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Syd Barrett - 1946-2006

  by Jon Rogers

published: 21 / 7 / 2006

Syd Barrett - 1946-2006


Jon Roger looks back on the life of former Pink Floyd frontman Syd Barrett who died on the 7th July and whose impact remains seminal over 30 years after he abandoned making music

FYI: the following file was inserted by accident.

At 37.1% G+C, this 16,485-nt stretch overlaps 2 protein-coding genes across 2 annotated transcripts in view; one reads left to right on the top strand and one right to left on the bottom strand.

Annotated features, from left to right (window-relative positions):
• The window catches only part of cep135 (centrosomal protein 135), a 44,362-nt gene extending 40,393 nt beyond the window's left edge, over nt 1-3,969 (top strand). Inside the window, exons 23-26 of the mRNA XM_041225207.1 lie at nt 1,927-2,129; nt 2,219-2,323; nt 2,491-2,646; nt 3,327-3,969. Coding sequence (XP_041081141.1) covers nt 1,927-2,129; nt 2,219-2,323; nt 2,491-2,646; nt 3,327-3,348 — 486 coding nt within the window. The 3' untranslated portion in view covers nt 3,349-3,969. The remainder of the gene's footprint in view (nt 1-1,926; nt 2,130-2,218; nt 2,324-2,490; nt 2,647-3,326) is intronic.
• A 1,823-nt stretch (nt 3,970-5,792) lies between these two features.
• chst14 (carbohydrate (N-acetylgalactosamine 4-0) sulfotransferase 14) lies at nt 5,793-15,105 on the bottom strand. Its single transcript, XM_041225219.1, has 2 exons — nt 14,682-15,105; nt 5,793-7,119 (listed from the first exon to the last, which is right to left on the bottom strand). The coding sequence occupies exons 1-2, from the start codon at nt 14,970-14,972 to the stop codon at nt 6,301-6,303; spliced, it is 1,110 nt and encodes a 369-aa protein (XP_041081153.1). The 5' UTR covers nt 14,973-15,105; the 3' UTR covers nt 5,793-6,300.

“It's awfully considerate of you to think of me here And I'm much obliged to you for making it clear That I'm not here.” Jugband Blues Roger Keith Barrett, son of Dr Arthur Barrett a Cambridge pathologist and his wife Winifred, and a co-founder of Pink Floyd, died on the 7th July due to what his family said were complications relating to diabetes. According to Barrett’s brother Alan, the guitarist and singer “died peacefully at home” and added that there would be a private family funeral. Although Barrett, who gained the nickname Syd, was last musically active over 30 years ago and whose output effectively amounted to two solo albums that were largely ignored when released, Pink Floyd’s debut 'The Piper at the Gates of Dawn' and a handful of singles, his legacy and influence has had a lasting and profound impact. His creative star shone brilliantly but all too briefly as mental health problems took their toll, a situation exasperated by his heavy consumption of drugs. Born in Cambridge on 6 January 1946 Barrett discovered rock ‘n’ roll in the late 1950's whilst attending Cambridge High School and gained his first acoustic guitar aged 12. It was around this time that he earnt the nickname “Syd” at a local jazz club after a drummer of the same name. In the early 60's he joined his first group – Geoff Mott and the Mottoes - mostly playing covers of Bo Diddley and Jimmy Reed songs. Its line-up included future Pink Floyd member Roger Waters. Barrett joined another local group, Those Without, before moving to London to attend Camberwell Art College in 1964 on a fine art course. Whilst there he joined up with Waters, who was now studying architecture at London's Regent Street Polytechnic, this time in a band with drummer Nick Mason and keyboardist Rick Wright. The group tried out various names, such as Spectrum Five, the Screaming Abdabs, the Megadeaths and the Tea Set, but finally decided on the Pink Floyd Sound. Barrett coined the name in tribute to two of his blues heroes: Pink Anderson and Floyd Council. Legend has it though that he would later tell a tale of having the name transmitted to him by aliens whilst he was sitting on Glastonbury Tor. At first Pink Floyd was an American R & B covers band playing the likes of 'Louie Louie' in the usual round of pubs and clubs but the group’s sound started to expand as a result of Barrett’s – and the rest of the group’s – experimentation with drugs, especially LSD. "The Floyd's music arose out of playing together; we didn't set out to do anything new," Barrett told a reporter for 'Beat International' in 1970. "We worked up 'See Emily Play' and so on quite naturally from the Rolling Stones numbers we used to play." Along with this interest in narcotics, a hippie subculture of “flower children” was beginning to take root, growing out of the post-beat area and listening to the latest, “psychedelic” sounds. Now just going under the name of Pink Floyd, Barrett and co. effectively became the house band of swinging London as a staple attraction at underground clubs such as the UFO Club on Tottenham Court Road, run by the band’s future producer Joe Boyd, and Middle Earth. They were effectively the darlings of the UK's psychedelic scene with their crazed performances and primitive light show becoming a focal point for the burgeoning scene. Polydor initially offered the band a contract but that was turned down in favour of signing with EMI. Apparently the label didn’t know that much about them and, according to one tale, when executives first met their latest addition to the roster one asked which one was Pink. Before signing with EMI the band had teamed up with Boyd to record what would become the band’s first single, the psychedelic 'Arnold Layne'. Written by Barrett the song concerning transvestism was based on a real character that stole underwear from the washing line of Waters’ mother who took in lodgers from the local women's college. Despite the prevailing norms of the time the song narrowly missed being banned by the BBC and made it into the Top 20 of the charts. EMI executives dumped Boyd as the band’s producer – despite Barrett’s protests – and bought in the in-house Norman Smith. 'See Emily Play' with 'Scarecrow' on the B-side was even more popular when it was released in May 1967, reaching number six and earning them the honour of miming to the song on the BBC’s 'Top of the Pops'. Although the true identity of Emily was never revealed it’s been speculated that Barrett was thinking of Emily Tacita Young, the daughter of the second Baron Kennet who was dubbed “the psychedelic schoolgirl” at the UFO Club. The song had an impact on the young David Bowie who would later cover the song for his 'Pin Ups' album. Blur would largely take the blueprint of the song for their single 'There’s No Other Way'. Both 'Arnold Layne' and 'See Emily Play' were early psychedelic masterpieces and worthy alone of wonderful examples of Barrett’s unique writing ability. Pink Floyd’s debut album 'The Piper at the Gates of Dawn' followed in August 1967, its name coming from a chapter in 'The Wind in the Willows'. Released during the high tide of Britain’s “Summer of Love” it reached number six in the album charts and is perhaps Barrett's most complete and rewarding statement. Interestingly enough, whilst the band were in Abbey Road recording the album, the Beatles were down the hall putting together 'Sgt Pepper's Lonely Hearts Club Band'. On 21 March the members of Pink Floyd met up with the Fab Four in Studio 2 as the finishing touches were being done to 'Lovely Rita'. Apparently Paul MacCartney was particularly taken with the band. Alongside such cosmic-inspired songs like 'Astronomy Domine' and the album’s centrepiece 'Interstellar Overdrive' (inspired, supposedly, by Love's version of 'My Little Red Book') there were also strong influences of Barrett’s interest in the surrealism of Lewis Carroll and the nonsense verse of Edward Lear in songs such as 'Take up Thy Stethoscope and Walk' and 'The Gnome'. Mixing up all these elements – and from a very English perspective - was the album’s tour de force, the closing 'Bike': “I've got a bike, you can ride it if you like it It's got a basket, a bell that rings and things to make it look good I'd give it to you if I could, but I borrowed it.” The album pioneered free-form improvisation in rock music drawing on free jazz exponents such as Ornette Coleman and John Coltrane's 'Om'. A less noticeable influence on the album was Handel's 'Messiah'. Barrett had attend a recital of the piece at the Royal Albert Hall with his flatmate Peter Wynne Wilson which Wilson described to Mojo as "quite the most extraordinary thing I'd ever encountered". But cracks were beginning to appear. Barrett´s behaviour was becoming increasingly erratic. The situation worsened by his almost daily consumption of drugs, especially LSD. Barrett wouldn´t turn up for gigs and when he did he was often so out of it he would merely stand there almost in a catatonic state playing just one note all night. The situation worsened during the band's first tour of the USA in October. Often Barrett would stare vacantly into the audience oblivious to the band around him. Invited on to 'Dick Clark's Bandstand' Barrett made no attempt to mime to 'See Emily Play' ; interviewed on the 'Pat Boone Show' the band appeared but Barrett refused to answer any of the questions. Before going on stage at the Cheetah Club in Santa Monica Barrett, unhappy with his Vidal Sasson haircut, he emptied a tin of Brylcreem on his head. He then produced a bottle of Mandrax and crushed them into the mess on his head. The band took the stage and under the hot lights the Brylcreem started to melt until he started to resemble "a gutted candle". The fans at the front screamed as it appeared that Barrett's face was rapidly decomposing. Barrett was still on a creative high and it was around then that he penned 'Vegetable Man' and 'Scream Thy Last Scream' - neither of which have officially been released. He also worked on another song called 'Have You Got It Yet?' Barrett would chant the song title over and over to a complex pattern of chord changes that Waters and Wright would have difficulty in following. Once they got the hang of it, Barrett would simply change the chords and the learning process would start all over again. Although Barrett was the band´s main songwriter the other members decided that he had to go. A compromise was initially decided upon where guitarist Dave Gilmour was brought in so that Barrett could focus solely on songwriting. Barrett´s mental state wasn´t even up to that and halfway through the recording of the second album, 'Saucerful of Secrets', Barrett was ousted from Pink Floyd for good in April 1968. Although he would, later, turn up to gigs with his guitar expecting to play, he would never perform with the band again. Earlier this year Gilmour said, in reference to Barrett's drug intake: "I'll say the psychedelic experience might well have acted as a catalyst. Still, I just don't think he could deal with the vision of success and all the things that went with it." Despite Barrett only having a minimal input on 'Saucerful of Secrets' his influence is strongly felt on the album. On the finale of 'Jugband Blues' Barrett´s harrowing lyric seems to detail his own mental collapse. The bridge of the song was played by the brass section of the Salvation Army Band. Barrett simply instructed the musicians to play whatever they wanted. After a spell in a Cambridge psychiatric hospital Barrett returned to the studio to record what would be his debut solo album 'The Madcap Laughs'. In stark contrast to the grand arrangements of Pink Floyd, Barrett´s solo album was stark and minimal, almost as if the songs were still at the "work in progress" stage waiting to polished. 'The Madcap Laughs' still manages to captivate with its simplicity. According to Barrett he wanted to "retain the 'Emily' sort of things that were there and on maybe two tracks of the first album." 'No Good Trying', 'Dark Globe' and the opening 'Terrapin' portray Barrett´s anguish and still sound harrowing. There were still flashes of sheer beauty too. 'Golden Hair' was a James Joyce poem that Barrett set to music and gave it an ethereal, other-worldly atmosphere. Even with the help of Gilmour and Waters the album took around 15 months to complete. On a creative roll Barrett almost immediately returned to the studio once the album had been released in early 1970, picking Gilmour to produce what would become 'Barrett'. While Barrett's second album contains some flashes of brilliance - 'Gigolo Aunt', 'Rats' and 'Dominoes' - it couldn't quite manage the brilliance of 'The Madcap Laughs'. The closing 'Effervescing Elephant', although drawing inspiration from the likes of Ogden Nash and Hilaire Belloc, just sounded stupid and dumb. Neither of his solo albums sold that well. "It [Barrett's music] puts people off their guard," Barrett told 'Beat International'. "I think that people miss the fact that it's obviously a gentler thing [than Pink Floyd's music] because it's clever and it's into that more than content. The message might be a bit lost because people find it hard to grasp." In the same interview Barrett expressed his own contradictory position about the artistic worth of pop music. Although Barrett, at the time, was "still in love with being a pop star" he admitted: "I don't really know if pop is an art form. I should think as much as sitting down is." Barrett even returned to the stage whilst making 'Barrett' playing at London's Olympia but the whole project was doomed and after playing just four songs at breakneck speed he simply put down his guitar saying "Thank you and goodnight" and walked off, not to return. Soon afterwards he left his London flat in Earls Court and walked all the way to his mother's house in Cambridge where he made the basement his home. He would live there for the rest of his life. In 1971 he told 'Beat International' that "It's a nice place to live really - under the ground." Barrett put another band together in 1972 called Stars with former Pink Fairies' member Twink and ex-Delivery bassist Jack Monck. The trio made their debut at the Cambridge Corn Exchange supporting the MC5 but the gig was a disaster largely because they were under-rehearsed. The band started off with a slow version of 'Octopus' which was enough for half of the audience to walk out. Those that stayed witnessed Barrett seemingly stop playing whenever he felt like it or simply scratch his nose mid song. Inevitably Stars was short lived as he failed to turn up for gigs. Recordings of the band are said to exist, but as yet none have surfaced. Another attempt to resurrect Barrett's musical career was made in 1974 when he entered a recording studio but it was clear to all present that Barrett wasn't really interested and the project was quickly abandoned. Barrett's musical talent that had shone so intently for a brief period had been snuffed out. An attempt was made to make a third album after his former manager Peter Jenner contacted him. The project never really got off the ground as Barrett bit the engineer's hand and throughout the session all he wanted to record was an endless and tuneless guitar instrumental. Barrett spent the rest of his life living like a recluse in Cambridge, shunning any attention from fans or queries from the media. The royalties from the sales of Pink Floyd's albums ensured that he didn't have to work and could concentrate on his painting. Barrett still held sway over Pink Floyd and in 1975 they went into Abbey Road studios to record 'Wish You Were Here' with an entire half of the record comprising of a song called 'Shine On You Crazy Diamond' in honour of their friend. During the recording of the song Barrett had somehow got in and was simply listening. Initially none of the band recognised him at all as Barrett had shaved his head and eyebrows and gained a lot of weight. Some accounts of this meeting have Barrett jumping up and down whilst holding a toothbrush to his teeth. Over the years a whole legend grew up about Barrett mixing up fact and fiction. Some stories, especially in the early stages of his mental disintegration when his drug consumption was at its height, have to be taken with a large pinch of salt. Tales, such the supposed time he locked his then girlfriend Lindsay Corner up in his room for three days, feeding her biscuits that he pushed under the door, have later been disputed. There have even been tales that his flatmates would even spike his tea with LSD. Even the reliability of some eye-witnesses have been doubted with them admitting that they were just as high on LSD as Barrett was. His musical ability has been kept alive over the years thanks to compilations such as 'Opel' in 1988 which contained unreleased solo material. 'Opel' and Barrett's two studio albums were put in a plush box set five years later and in 2001 a "best of" compilation was issued, containing the much bootlegged 'Bob Dylan Blues'. There have been a few attempts at a biography over the years, the best of which is Mike Watkinson and Pete Anderson's 'Crazy Diamond' originally published in 1991. Barrett simply ignored all the attention - reverting back to saying his name was Roger rather than Syd. He even turned down an offer of $500,000 from Atlantic in 1992 to record "three or four songs" at his convenience. Barrett found the BBC's Omnibus documentary on him "a bit noisy" but apparently enjoyed listening to 'See Emily Play' once again. He also reportedly had little interest in Pink Floyd's compilation 'Echoes' upon which a fifth of the material was written by Barrett. "If he hadn't had his complete nervous breakdown, he could easily have been one of the greatest songwriters today," said Pink Floyd's Rick Wright in 1988. A sentiment no doubt agreed upon by many of the musicians who have acknowledged Barrett's influence. David Bowie sang 'See Emily Play' for his covers album 'Pin Ups' while the Jesus and Mary Chain swamped Barrett's early Pink Floyd song 'Vegetable Man' in shrieking feedback for the B-side of their debut single 'Upside Down'. Robyn Hitchcock also had a bash at the song with his band the Soft Boys as well as 'Gigolo Aunt'. Also having a go at Barrett's songs have been REM, the Flaming Lips, Smashing Pumpkins and Placebo - to name a few. While the Sex Pistols proclaimed "I hate Pink Floyd" and the whole hippie idealism, manager Malcolm McLaren tried (but failed) to add a couple of Barrett's songs to the band's repertoire. The Damned also had a soft spot for Barrett and tried, unsuccessfully, to get him to produce their second album. Kevin Ayres dedicated 'Oh! Wot a Dream', from his 1973 album 'Bananamour' to Barrett. For much of the 1980's and 90's Barrett became something of a musical pied piper for many indie hopefuls. When Alan McGee founded Creation Records in 1983 he wanted to merge the legacies of "Joy Division and Syd Barrett". Even now Pete Doherty, with his bands The Libertines and Babyshambles, has picked up on Barrett's groundbreaking work. Perhaps most famous of all was the Television Personalities' 1981 single 'I Know Where Syd Barrett Lives'. Barrett's status as cult genius has never gone out of fashion. For far too brief a period Barrett shone like the sun before it all crashed down around him. No doubt his impact will still be felt years from now. In his musical prime Barrett was the golden boy of the psychedelic era and also its most tragic victim.